In response to NYTimes columnist David Leonhardt published March 10, 2020 about 7 steps to minimize risk of spreading corona virus (COVID-10), who asked “Did I miss anything?” March 11, 2020 Hi Mr Leonhardt Thanks for asking. I have been a primary care doc for nearly 30 years (in Juneau Alaska).  Did you know that our endogenous anti-viral is FEVER? https://royalsocietypublishing.org/doi/10.1098/rspb.2013.2570?fbclid=IwAR2fUpjtOWW2nbeegsqK535uLj0ywwdtzq0EgonfRfPWTghmfKij8gFldVc& Also https://www.ncbi.nlm.nih.gov/pmc/articles/PMC2951171/?fbclid=IwAR2WTSgftKKaqiz685EtWNoua_OC2kcQ-GK80IabyD7ovTLpyZ8M9_C1vIc#__sec14title Humans capable of mounting an appropriate immune response develop a fever when exposed to viral infections.  Viruses are tiny, as you know, and do their dirty work inside cells.  As opposed to bacteria, which are much larger and infect the space outside our cells, typically producing snot and phlegm and the like (mucus mixed with spent white blood cells).  The fact that the virus may abate with warmer weather has gotten some airplay but the deeper message is not getting across: viruses dislike heat.  Most viruses cannot survive in temperatures above say 103 degrees F.  I have instructed all my patients, besides assiduous prolonged hand washing and keeping fingers away from the “danger triangle” of eyes, nose...

http://www.medscape.com/ http://www.medscape.com/ http://www.medscape.com/ Hot off the press new protocol for improving cognitive function and reversing many measurable parameters of  mild cognitive impairment (MCI), the precursor to early dementia and eventually Alzheimer’s, which until now has been considered an irreversible disease.  No drugs have worked.  The “new protocol” (book will be published in the spring, by Dr. Dale Bredesen) states that our brains make amyloid to PROTECT against toxic insults, which are the actual cause of decay of cognitive function.  Dr. Bredesen talks about 3 types of Alzheimer’s, which has been borne out by many meta-analyses.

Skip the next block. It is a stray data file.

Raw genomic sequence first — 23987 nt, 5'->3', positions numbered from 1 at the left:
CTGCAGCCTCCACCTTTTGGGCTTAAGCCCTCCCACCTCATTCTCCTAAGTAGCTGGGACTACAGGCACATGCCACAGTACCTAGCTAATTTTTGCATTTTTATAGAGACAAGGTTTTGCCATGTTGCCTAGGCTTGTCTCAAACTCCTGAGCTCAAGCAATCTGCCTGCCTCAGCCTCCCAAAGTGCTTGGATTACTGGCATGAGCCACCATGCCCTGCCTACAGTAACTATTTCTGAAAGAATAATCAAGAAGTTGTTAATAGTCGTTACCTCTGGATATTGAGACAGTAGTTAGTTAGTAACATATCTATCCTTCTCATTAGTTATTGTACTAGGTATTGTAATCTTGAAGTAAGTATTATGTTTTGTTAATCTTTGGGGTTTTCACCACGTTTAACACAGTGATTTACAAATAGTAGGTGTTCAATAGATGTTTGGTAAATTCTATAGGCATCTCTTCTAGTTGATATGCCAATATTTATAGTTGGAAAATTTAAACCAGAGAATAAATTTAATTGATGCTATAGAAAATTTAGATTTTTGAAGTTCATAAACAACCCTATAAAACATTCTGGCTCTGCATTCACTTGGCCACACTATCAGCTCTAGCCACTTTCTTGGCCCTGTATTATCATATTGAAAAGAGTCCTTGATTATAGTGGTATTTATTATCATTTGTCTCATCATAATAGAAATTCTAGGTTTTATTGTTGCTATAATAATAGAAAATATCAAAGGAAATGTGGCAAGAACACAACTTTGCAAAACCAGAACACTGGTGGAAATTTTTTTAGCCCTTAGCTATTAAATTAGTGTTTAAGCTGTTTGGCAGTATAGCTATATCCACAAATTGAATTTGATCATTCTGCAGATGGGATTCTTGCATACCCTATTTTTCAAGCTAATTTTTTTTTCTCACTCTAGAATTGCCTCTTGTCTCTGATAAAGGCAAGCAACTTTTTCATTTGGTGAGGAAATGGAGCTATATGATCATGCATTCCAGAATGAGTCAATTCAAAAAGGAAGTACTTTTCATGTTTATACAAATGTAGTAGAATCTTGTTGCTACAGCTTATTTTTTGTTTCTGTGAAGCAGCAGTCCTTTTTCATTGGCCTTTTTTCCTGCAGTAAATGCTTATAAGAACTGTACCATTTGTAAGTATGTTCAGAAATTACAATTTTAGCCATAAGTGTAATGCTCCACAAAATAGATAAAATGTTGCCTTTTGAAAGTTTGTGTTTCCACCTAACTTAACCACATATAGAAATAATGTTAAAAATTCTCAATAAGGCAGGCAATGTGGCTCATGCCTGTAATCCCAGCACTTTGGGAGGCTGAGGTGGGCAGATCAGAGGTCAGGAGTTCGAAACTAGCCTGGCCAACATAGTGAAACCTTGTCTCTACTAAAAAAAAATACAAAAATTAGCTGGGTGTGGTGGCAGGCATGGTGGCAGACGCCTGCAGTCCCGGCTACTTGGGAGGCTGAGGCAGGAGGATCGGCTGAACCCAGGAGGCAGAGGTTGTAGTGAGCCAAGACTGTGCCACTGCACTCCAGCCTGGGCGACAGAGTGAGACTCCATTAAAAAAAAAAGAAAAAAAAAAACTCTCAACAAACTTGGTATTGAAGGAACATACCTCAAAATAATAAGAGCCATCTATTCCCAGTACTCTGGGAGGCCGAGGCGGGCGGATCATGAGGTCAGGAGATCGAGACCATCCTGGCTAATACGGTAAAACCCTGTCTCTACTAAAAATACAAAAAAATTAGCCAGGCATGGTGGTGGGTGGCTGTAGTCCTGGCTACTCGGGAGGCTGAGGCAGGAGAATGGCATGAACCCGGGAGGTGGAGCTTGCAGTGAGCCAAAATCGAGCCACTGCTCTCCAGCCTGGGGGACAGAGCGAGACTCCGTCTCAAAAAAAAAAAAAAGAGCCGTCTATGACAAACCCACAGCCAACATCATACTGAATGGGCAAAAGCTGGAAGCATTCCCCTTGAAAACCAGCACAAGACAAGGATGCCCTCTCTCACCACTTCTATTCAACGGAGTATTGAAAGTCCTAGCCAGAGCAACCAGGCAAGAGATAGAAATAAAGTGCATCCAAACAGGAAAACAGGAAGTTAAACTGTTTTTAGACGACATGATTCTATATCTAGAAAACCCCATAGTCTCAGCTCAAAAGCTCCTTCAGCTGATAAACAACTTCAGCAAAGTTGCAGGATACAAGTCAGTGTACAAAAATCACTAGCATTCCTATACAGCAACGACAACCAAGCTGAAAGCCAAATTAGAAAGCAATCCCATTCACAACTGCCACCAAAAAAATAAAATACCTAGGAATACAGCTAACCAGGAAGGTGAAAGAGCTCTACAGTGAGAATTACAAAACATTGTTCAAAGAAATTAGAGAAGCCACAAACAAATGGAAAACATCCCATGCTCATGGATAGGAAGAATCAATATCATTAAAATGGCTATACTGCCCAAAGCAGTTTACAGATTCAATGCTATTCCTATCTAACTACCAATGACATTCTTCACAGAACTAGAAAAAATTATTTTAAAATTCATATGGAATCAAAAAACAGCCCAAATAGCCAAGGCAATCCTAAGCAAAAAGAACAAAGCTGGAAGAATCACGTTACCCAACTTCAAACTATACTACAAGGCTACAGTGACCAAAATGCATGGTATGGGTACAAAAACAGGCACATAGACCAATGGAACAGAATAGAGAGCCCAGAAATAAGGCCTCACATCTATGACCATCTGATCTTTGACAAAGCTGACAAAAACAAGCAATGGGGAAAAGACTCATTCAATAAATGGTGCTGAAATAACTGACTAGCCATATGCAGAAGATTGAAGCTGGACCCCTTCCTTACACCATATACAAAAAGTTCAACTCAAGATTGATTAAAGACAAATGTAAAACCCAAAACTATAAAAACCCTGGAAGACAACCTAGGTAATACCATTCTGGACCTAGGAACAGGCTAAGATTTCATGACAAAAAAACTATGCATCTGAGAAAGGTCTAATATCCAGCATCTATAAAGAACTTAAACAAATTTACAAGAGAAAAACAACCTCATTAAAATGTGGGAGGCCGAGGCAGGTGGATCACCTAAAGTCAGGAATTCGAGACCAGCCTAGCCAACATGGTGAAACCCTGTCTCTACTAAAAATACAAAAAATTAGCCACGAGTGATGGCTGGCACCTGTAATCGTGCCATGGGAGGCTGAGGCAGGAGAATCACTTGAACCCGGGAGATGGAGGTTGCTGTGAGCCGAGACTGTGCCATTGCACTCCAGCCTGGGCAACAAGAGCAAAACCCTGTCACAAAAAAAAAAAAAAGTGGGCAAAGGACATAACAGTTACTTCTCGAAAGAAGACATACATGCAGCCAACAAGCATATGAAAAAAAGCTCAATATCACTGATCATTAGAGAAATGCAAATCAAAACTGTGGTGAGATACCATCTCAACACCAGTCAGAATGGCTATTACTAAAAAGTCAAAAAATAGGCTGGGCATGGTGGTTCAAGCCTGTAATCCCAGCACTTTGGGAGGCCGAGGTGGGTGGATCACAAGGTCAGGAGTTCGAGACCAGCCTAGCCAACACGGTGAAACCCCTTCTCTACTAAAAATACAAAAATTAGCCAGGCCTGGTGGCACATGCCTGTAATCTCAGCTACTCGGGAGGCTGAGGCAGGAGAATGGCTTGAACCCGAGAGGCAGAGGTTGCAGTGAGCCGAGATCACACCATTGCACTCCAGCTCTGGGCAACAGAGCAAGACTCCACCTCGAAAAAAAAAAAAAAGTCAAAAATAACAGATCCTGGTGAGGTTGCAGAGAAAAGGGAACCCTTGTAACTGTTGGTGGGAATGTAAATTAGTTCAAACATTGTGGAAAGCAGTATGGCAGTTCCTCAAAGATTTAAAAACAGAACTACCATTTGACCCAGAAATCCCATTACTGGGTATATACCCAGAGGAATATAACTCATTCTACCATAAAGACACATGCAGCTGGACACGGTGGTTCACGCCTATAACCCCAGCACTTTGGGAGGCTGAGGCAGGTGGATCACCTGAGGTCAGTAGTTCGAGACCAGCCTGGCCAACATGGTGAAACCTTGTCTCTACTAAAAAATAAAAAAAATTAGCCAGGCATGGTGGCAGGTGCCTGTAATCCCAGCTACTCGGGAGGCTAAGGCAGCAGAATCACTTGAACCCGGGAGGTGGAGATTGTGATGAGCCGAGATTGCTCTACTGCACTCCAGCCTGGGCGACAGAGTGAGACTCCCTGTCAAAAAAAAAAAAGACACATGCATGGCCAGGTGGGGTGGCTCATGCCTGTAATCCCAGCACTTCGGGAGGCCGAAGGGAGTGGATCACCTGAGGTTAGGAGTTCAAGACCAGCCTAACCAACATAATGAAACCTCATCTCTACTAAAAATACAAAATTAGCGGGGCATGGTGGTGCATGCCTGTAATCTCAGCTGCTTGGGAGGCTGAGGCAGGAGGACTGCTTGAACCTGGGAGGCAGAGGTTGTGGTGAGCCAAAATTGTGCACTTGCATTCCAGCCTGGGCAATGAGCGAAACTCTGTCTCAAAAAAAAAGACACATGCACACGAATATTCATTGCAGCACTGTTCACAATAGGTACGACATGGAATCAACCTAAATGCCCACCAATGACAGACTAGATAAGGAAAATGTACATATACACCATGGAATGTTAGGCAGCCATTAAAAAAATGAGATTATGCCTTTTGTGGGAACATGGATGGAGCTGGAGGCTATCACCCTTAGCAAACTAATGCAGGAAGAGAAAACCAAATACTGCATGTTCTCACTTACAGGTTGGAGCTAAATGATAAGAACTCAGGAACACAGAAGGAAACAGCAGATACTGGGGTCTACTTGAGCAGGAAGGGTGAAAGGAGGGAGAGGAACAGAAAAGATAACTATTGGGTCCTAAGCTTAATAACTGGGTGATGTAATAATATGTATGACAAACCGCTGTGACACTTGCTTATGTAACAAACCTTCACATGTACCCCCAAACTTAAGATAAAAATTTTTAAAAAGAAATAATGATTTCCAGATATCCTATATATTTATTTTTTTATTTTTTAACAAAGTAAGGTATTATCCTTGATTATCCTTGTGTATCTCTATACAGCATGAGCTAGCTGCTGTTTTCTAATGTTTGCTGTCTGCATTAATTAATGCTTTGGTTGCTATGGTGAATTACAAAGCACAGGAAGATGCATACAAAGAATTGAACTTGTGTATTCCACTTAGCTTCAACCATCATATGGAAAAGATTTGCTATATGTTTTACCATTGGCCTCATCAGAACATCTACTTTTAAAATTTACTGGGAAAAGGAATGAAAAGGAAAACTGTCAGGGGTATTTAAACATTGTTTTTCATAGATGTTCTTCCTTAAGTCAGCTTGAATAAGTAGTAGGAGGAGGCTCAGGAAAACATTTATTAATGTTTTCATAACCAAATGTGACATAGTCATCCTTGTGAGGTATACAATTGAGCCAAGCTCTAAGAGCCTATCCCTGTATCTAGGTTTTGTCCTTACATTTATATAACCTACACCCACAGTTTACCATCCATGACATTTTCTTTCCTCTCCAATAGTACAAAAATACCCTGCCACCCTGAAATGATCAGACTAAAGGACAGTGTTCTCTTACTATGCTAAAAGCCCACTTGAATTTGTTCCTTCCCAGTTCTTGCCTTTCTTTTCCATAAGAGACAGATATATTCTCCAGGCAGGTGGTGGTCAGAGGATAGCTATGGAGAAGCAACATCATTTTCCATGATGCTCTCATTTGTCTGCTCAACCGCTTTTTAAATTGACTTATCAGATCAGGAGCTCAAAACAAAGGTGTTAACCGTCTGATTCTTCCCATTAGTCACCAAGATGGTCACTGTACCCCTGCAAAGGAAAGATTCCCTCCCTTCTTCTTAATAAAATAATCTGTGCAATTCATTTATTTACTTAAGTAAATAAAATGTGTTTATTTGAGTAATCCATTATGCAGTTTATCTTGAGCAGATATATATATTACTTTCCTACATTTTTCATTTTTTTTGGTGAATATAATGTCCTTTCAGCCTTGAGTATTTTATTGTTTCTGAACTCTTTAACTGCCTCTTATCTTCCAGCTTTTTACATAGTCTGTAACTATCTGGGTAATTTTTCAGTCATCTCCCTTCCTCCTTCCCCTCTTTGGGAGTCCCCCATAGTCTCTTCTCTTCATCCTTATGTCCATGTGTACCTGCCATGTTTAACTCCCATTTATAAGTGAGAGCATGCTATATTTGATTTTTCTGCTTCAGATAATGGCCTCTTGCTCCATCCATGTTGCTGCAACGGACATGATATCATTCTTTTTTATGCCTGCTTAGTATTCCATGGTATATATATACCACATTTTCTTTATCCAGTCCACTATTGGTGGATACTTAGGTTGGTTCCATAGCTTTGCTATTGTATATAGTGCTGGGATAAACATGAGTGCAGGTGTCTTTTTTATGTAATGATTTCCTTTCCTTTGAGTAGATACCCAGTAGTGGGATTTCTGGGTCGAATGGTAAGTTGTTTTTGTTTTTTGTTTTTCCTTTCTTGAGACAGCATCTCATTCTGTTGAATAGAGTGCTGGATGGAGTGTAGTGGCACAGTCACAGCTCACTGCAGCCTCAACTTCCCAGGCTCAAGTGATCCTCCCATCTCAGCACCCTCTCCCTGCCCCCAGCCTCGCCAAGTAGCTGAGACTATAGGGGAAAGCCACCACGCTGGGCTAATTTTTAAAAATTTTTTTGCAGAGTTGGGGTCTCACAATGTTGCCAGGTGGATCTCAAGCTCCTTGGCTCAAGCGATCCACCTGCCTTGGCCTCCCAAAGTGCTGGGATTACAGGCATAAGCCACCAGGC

September 10, 2012, NY Times Popular Antibiotics May Carry Serious Side Effects By JANE E. BRODY Antibiotics are important drugs, often restoring health and even saving lives. But like all drugs, they can have unwanted and serious side effects, some of which may not become apparent until many thousands of patients have been treated.

ABNORMAL SLEEP PERIODS INCREASE CARDIOVASCULAR RISK: A study has shown that, even among healthy people, those who regularly get five hours or less sleep a night have more than double the risk of developing cardiovascular disease. Also, people who regularly get nine or more hours of sleep a night have a greater than fifty percent increased risk of cardiovascular disease. Perhaps more surprising, people who get six or eight hours sleep also have a higher – but far less dramatic – increased risk of cardiovascular disease. The study advised that seven hours sleep per night, not six or eight or anything more extreme, was the ideal regular sleep period for cardiovascular health. But how could sleep period affect heart health? The researchers suggested that shorter sleep times can cause “impaired glucose tolerance, reduced insulin sensitivity, increased sympathetic [nerve] activity and elevated blood pressure, all of which increase the risk of hardening of the arteries. And longer sleep duration may be related to an underlying sleep-related breathing disorder or poor sleep quality. The study was published in the August 1, 2010...

The only portals of entry are the nostrils and mouth/throat. In a global epidemic of this nature, it’s almost impossible to avoid coming into contact with H1N1 in spite of all precautions.  Contact with H1N1 is not so much of a problem as is proliferation of the virus.

MRSA is the scourge of hospitals, but now the discovery in France of a volcanic clay with miraculous healing properties raises the prospect of a cure for it, and to other dangerous superbugs (http://news.independent.co.uk/health/article3104663.) Scientists in England have discovered a new and highly effective weapon against deadly superbugs like the MRSA sweeping through dirty hospital wards green French muck. The dramatic antibiotic success of agricur, a clay made from ancient volcanic ash found in the mountains of central France, marks it out as a potential rival to penicillin, the wonder drug of the 20th century. In experiments, the clay killed up to 99 per cent of superbug colonies within 24 hours. Control samples of MRSA (methicillin-resistant Staphylococcus aureus) grew 45-fold in the same period. The clay has a similar effect on other deadly bacteria tested, including salmonella, E. coli, and a flesh-eating disease called buruli, a relative of leprosy which disfigures children across central and western Africa. Buruli has been classed as “an emerging public health threat” by the World Health Organization (WHO). MRSA is also a growing concern. Since...

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